Everyone knows that the changes in the taxation of pensions announced in the budget and now working their way into law – are going to make a big difference. But just how will they affect you and what can you do to make sure you are a beneficiary of change and not a victim?
From April 2015, anyone over the age of 55 will be able to choose to take their pension savings as a lump sum and not as income. So you could take all the money you’ve saved and pay off your mortgage, have a huge bank balance or even invest in a Lamborghini. According to numbers released by the Treasury, this is exactly what the Government expect many people to do. Which is why the Government expects to make money out of these changes. Because taking your money all at once will come with a big tax bill. You’ll still get your cash, but some or all of it may be docked anything between 20% and 45%- depending on your “marginal” rate of tax.
One way of making sense of the budget’s pension changes is to think of it as an elephant trap into which a lot of us will fall, because we are so eager to get our hands on our savings, that we miss the tax consequences and like the Elephant in the hole, find ourselves unable to get out of the mess we get ourselves into! The Treasury never gives money away, without the expectation of getting it back.
But you don’t have to be a victim. Infact, if you are a little bit expert, you can make tax savings from the budget pension changes. Instead of taking your money all at once, you can time how you take your money to pay less tax. By using your pension savings when your other income is low, you may be able to avoid paying your normal rate of tax on some or all of the money you draw against. So another way of making sense of the changes is that the Chancellor is looking to reward you for being prudent and managing your retirement savings prudently.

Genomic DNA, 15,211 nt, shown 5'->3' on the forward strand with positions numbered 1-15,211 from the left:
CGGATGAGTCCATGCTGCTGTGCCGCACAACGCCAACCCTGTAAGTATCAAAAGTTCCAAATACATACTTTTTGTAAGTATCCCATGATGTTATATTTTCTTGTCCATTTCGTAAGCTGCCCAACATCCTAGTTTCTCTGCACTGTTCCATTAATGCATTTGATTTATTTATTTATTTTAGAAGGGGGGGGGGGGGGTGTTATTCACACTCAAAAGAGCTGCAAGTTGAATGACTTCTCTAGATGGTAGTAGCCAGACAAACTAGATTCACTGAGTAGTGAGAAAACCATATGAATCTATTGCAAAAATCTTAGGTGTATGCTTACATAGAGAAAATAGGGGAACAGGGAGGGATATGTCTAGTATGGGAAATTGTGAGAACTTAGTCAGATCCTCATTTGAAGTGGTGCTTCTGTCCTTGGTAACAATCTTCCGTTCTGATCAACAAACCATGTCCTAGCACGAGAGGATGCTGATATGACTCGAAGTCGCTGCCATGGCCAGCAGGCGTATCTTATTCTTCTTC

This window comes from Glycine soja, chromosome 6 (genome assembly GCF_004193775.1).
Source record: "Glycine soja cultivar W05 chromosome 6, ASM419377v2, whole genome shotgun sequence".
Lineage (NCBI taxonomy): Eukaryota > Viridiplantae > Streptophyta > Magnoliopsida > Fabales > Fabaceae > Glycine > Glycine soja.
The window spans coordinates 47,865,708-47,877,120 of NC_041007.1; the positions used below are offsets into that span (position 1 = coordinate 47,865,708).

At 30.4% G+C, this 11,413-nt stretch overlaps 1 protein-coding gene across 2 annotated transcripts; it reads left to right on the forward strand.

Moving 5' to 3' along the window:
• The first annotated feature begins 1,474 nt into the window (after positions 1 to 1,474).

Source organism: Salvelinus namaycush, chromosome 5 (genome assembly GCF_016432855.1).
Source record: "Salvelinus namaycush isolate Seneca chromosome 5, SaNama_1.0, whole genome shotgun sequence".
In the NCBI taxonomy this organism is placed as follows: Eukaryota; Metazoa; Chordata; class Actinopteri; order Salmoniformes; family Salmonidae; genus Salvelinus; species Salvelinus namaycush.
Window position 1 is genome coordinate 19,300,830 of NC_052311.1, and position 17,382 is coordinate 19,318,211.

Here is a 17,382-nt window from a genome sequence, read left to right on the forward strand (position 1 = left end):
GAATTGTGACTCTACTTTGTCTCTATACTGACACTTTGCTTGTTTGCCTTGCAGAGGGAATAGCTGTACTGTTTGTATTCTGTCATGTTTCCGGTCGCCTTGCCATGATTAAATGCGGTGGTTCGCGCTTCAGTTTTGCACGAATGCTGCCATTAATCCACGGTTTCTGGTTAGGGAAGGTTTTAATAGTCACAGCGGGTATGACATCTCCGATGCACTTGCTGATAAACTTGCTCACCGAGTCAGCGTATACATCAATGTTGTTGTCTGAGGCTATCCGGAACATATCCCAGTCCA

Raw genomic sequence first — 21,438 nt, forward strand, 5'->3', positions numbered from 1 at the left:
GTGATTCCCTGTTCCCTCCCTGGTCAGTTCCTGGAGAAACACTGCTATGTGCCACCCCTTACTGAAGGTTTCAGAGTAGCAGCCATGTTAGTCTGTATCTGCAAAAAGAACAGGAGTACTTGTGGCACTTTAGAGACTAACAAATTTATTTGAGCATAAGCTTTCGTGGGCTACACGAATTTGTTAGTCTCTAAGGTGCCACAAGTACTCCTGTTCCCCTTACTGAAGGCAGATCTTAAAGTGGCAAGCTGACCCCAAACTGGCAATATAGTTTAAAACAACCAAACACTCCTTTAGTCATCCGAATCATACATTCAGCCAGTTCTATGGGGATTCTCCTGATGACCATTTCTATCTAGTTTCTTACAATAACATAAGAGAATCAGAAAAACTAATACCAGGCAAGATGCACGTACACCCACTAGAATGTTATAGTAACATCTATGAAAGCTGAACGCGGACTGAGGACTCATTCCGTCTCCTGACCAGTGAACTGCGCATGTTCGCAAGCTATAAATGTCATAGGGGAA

But there is a third way of looking at the budget changes which may make more sense than either of the first two. It involves thinking about investment – and thinking about it from the Government’s point of view. At present, most private pension savings is used to buy annuities. Annuities insure you against living too long and they do so by investing your money into Government Bonds (lending money to Government). The other way of investing is to through buying shares in companies. The long-term investment of pension funds into shares is what has kept the stock market flourishing since the Second World War, but this source of funding for companies is drying up as company pension schemes stop investing.
In our view, and it’s the view of most pension professionals, the budget’s pension changes are going to stop people buying annuities and keep them invested in shares. Those who take their money at once will benefit the Inland Revenue, those who stay invested in shares will benefit the private sector. Annuities weren’t just unpopular with the population, they were unpopular with the economists!
There is a final piece of the jigsaw which needs to be put in place. If you take away the default investment (annuities) and don’t help people with the choices they have to make, you risk being seen as a Government who at best was irresponsible and, at worst was actually mis-selling pensions. Which makes sense of why the Government are putting in place the Guidance Guarantee which offers everyone free face to face guidance on their future choices. The intention of these sessions, which will be paid for by the financial services sector, is to ensure that people who use the Guidance aren’t victims but beneficiaries of the budget’s pension changes. Let’s hope that this strategy works and that people take Guidance, take good decisions and make the budget as sensible as it should be!